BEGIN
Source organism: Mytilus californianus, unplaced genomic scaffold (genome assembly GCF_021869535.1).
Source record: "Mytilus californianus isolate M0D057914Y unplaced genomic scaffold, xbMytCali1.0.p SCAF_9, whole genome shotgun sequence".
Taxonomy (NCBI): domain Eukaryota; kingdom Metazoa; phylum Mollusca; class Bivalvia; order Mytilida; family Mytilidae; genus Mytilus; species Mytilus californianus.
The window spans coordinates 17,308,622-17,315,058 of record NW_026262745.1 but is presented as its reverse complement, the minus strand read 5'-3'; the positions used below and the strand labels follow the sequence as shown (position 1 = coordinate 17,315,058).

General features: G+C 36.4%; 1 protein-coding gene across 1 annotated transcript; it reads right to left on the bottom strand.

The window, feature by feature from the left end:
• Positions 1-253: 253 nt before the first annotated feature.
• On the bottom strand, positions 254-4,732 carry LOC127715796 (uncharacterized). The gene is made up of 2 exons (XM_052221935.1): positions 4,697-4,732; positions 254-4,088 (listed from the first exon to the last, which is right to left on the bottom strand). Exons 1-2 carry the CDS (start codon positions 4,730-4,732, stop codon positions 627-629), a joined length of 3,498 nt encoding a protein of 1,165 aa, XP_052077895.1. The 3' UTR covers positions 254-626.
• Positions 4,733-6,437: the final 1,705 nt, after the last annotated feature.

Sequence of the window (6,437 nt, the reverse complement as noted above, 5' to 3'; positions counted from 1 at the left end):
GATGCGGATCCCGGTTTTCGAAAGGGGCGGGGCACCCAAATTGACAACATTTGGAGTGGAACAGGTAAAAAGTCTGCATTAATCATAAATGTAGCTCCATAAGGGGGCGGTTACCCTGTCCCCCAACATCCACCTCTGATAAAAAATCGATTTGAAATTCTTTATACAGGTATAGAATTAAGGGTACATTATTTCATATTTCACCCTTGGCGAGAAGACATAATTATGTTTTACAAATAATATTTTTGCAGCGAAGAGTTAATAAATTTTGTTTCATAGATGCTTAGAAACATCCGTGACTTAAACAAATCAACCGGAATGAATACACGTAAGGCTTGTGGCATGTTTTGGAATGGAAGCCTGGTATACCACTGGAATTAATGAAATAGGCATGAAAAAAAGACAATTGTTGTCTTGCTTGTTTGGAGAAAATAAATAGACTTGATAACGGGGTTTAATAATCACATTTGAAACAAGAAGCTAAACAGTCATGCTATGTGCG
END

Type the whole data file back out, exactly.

Source organism: Mytilus californianus, unplaced genomic scaffold (genome assembly GCF_021869535.1).
Source record: "Mytilus californianus isolate M0D057914Y unplaced genomic scaffold, xbMytCali1.0.p SCAF_9, whole genome shotgun sequence".
Taxonomy (NCBI): domain Eukaryota; kingdom Metazoa; phylum Mollusca; class Bivalvia; order Mytilida; family Mytilidae; genus Mytilus; species Mytilus californianus.
The window spans coordinates 17,308,622-17,315,058 of record NW_026262745.1 but is presented as its reverse complement, the minus strand read 5'-3'; the positions used below and the strand labels follow the sequence as shown (position 1 = coordinate 17,315,058).

General features: G+C 36.4%; 1 protein-coding gene across 1 annotated transcript; it reads right to left on the bottom strand.

The window, feature by feature from the left end:
• Positions 1-253: 253 nt before the first annotated feature.
• On the bottom strand, positions 254-4,732 carry LOC127715796 (uncharacterized). The gene is made up of 2 exons (XM_052221935.1): positions 4,697-4,732; positions 254-4,088 (listed from the first exon to the last, which is right to left on the bottom strand). Exons 1-2 carry the CDS (start codon positions 4,730-4,732, stop codon positions 627-629), a joined length of 3,498 nt encoding a protein of 1,165 aa, XP_052077895.1. The 3' UTR covers positions 254-626.
• Positions 4,733-6,437: the final 1,705 nt, after the last annotated feature.

Sequence of the window (6,437 nt, the reverse complement as noted above, 5' to 3'; positions counted from 1 at the left end):
GATGCGGATCCCGGTTTTCGAAAGGGGCGGGGCACCCAAATTGACAACATTTGGAGTGGAACAGGTAAAAAGTCTGCATTAATCATAAATGTAGCTCCATAAGGGGGCGGTTACCCTGTCCCCCAACATCCACCTCTGATAAAAAATCGATTTGAAATTCTTTATACAGGTATAGAATTAAGGGTACATTATTTCATATTTCACCCTTGGCGAGAAGACATAATTATGTTTTACAAATAATATTTTTGCAGCGAAGAGTTAATAAATTTTGTTTCATAGATGCTTAGAAACATCCGTGACTTAAACAAATCAACCGGAATGAATACACGTAAGGCTTGTGGCATGTTTTGGAATGGAAGCCTGGTATACCACTGGAATTAATGAAATAGGCATGAAAAAAAGACAATTGTTGTCTTGCTTGTTTGGAGAAAATAAATAGACTTGATAACGGGGTTTAATAATCACATTTGAAACAAGAAGCTAAACAGTCATGCTATGTGCG